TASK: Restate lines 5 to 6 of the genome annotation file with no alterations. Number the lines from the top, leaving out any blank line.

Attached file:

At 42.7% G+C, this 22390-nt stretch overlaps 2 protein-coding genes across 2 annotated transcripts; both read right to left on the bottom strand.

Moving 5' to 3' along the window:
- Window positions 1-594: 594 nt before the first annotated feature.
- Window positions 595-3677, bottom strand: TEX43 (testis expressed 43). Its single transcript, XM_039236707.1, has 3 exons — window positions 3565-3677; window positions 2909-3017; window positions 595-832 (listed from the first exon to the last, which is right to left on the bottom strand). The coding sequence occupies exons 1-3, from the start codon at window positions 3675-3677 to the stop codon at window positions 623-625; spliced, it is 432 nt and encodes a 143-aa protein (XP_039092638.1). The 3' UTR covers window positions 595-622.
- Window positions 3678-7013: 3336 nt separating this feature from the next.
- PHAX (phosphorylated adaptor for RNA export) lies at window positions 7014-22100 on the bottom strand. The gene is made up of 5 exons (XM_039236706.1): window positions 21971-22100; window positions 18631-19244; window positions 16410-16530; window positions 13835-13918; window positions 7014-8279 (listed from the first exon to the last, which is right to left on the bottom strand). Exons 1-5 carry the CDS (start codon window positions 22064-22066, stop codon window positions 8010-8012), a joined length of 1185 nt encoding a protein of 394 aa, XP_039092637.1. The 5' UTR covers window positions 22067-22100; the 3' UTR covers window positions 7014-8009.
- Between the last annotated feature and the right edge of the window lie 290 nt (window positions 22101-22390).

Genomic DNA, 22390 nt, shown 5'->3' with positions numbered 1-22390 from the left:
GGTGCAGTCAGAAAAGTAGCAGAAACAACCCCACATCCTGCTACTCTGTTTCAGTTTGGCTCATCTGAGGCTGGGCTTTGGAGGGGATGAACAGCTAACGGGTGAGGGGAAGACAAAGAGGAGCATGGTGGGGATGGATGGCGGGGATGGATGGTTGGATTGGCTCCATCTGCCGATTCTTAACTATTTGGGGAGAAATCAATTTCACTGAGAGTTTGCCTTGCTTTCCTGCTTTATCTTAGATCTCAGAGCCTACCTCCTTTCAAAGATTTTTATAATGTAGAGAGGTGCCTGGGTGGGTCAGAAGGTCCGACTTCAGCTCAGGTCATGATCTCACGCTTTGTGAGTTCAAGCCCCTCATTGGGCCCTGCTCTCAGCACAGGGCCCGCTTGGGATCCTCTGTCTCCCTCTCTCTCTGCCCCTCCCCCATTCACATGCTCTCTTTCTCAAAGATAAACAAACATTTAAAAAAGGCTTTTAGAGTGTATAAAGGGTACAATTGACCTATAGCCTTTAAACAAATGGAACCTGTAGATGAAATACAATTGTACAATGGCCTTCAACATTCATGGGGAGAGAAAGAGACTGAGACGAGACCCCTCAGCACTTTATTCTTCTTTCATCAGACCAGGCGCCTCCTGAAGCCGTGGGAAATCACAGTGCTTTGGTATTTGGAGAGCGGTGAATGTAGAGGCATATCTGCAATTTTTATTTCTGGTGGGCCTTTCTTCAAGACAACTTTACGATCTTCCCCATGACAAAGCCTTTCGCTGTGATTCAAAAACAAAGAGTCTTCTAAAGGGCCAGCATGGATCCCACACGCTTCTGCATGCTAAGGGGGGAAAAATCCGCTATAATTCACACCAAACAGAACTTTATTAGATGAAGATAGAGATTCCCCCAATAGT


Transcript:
- Window positions 3678-7013: 3336 nt separating this feature from the next.
- PHAX (phosphorylated adaptor for RNA export) lies at window positions 7014-22100 on the bottom strand. The gene is made up of 5 exons (XM_039236706.1): window positions 21971-22100; window positions 18631-19244; window positions 16410-16530; window positions 13835-13918; window positions 7014-8279 (listed from the first exon to the last, which is right to left on the bottom strand). Exons 1-5 carry the CDS (start codon window positions 22064-22066, stop codon window positions 8010-8012), a joined length of 1185 nt encoding a protein of 394 aa, XP_039092637.1. The 5' UTR covers window positions 22067-22100; the 3' UTR covers window positions 7014-8009.